This past weekend, in the middle of a blizzard, Zacharias and I went to his cabin on one of the nearby bays on this island. We hung out and talked about the Inuit knowledge and climate change research film we are making. When we left, I walked outside ready to hop on the skidoo, and I was blown away by the night sky.
A slice of cheese was peeled off one edge of an otherwise full moon and the northern lights were blazing away. When you're on the top of the planet, here in Nunavut, these fabulous spectacles of light hang low in the sky, appearing almost as if you could reach out and touch them. Amazing!
I shared this story about the northern lights with Carol - an Isuma and Arnait Video editor and director - and she told me that you can actually hear them when they really get zipping around. She said it's so loud sometimes that it can actually scare you. In this place, especially at this time of year when the sun will soon disappear, local observations of the night sky and associated rhythms of the land are a focus.
Today, we were going through the interview with Pangnirtung's Joannasie Karpik, a 74-year old elder from the region. Joannasie is an instructor on the University of Manitoba travel-study course that I co-teach (www.isuma.tv/hi/en/ian-mauro/pang-program) and has been very influential in steering the direction of my postdoctoral research on climate change. Joannasie speaks in circles. His stories about life on the land swirl, like the northern lights, and fit into an ecology-based cosmology. He said:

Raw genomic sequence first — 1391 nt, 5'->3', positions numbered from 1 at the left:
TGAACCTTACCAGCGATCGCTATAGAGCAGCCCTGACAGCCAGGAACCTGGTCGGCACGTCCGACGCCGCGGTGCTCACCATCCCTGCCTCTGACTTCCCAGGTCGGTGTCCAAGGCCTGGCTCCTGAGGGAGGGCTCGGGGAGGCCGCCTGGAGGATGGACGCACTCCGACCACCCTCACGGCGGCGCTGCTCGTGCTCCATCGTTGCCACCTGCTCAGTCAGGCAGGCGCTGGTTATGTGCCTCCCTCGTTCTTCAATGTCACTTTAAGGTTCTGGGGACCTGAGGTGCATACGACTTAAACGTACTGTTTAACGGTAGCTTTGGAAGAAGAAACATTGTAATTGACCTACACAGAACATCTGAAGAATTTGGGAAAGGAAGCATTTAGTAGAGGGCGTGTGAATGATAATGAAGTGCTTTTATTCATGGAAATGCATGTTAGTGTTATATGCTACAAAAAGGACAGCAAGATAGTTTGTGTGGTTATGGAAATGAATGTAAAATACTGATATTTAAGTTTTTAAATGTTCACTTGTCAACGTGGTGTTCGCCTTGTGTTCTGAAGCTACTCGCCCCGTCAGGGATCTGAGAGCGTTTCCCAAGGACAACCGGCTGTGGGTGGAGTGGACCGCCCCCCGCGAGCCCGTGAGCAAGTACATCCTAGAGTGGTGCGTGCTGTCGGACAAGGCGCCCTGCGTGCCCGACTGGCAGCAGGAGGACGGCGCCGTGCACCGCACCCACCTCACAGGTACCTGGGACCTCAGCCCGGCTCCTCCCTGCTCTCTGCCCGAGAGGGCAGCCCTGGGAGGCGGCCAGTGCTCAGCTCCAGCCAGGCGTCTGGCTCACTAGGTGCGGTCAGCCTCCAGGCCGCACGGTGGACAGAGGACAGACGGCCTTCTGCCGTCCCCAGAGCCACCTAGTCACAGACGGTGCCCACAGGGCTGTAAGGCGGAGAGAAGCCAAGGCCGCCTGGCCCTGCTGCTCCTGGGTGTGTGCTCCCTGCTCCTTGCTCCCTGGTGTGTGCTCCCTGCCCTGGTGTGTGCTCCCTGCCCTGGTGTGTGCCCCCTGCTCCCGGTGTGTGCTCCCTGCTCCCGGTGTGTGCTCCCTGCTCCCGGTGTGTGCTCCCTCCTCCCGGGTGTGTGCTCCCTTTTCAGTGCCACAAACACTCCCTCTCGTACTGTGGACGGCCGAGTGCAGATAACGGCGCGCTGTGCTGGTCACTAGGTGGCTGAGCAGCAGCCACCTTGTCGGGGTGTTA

"These currents, full currents, new moon, full moon, all of these. The moon helped us a lot. Full moon especially, but new moon not as much. That's how it was with the movement of the weather and currents. Here our tides are high when they are full, everything is connected. Animals would be there at the right time at the full moon"
The full moon is an essential part of the predictive ecological thinking of Inuit. Both a beacon and a beat, the moon helps Inuit to see the environment at night while allowing hunters to anticipate the location and timing of animal movements. However, Joannasie, like other elders we have interviewed, are telling us that nature's sync between the full moon and high tides is now off. The moon, tides and climate are no longer linked the way the elders once remembered them. The rythym of the land - and everything that is connected to it - is starting to change.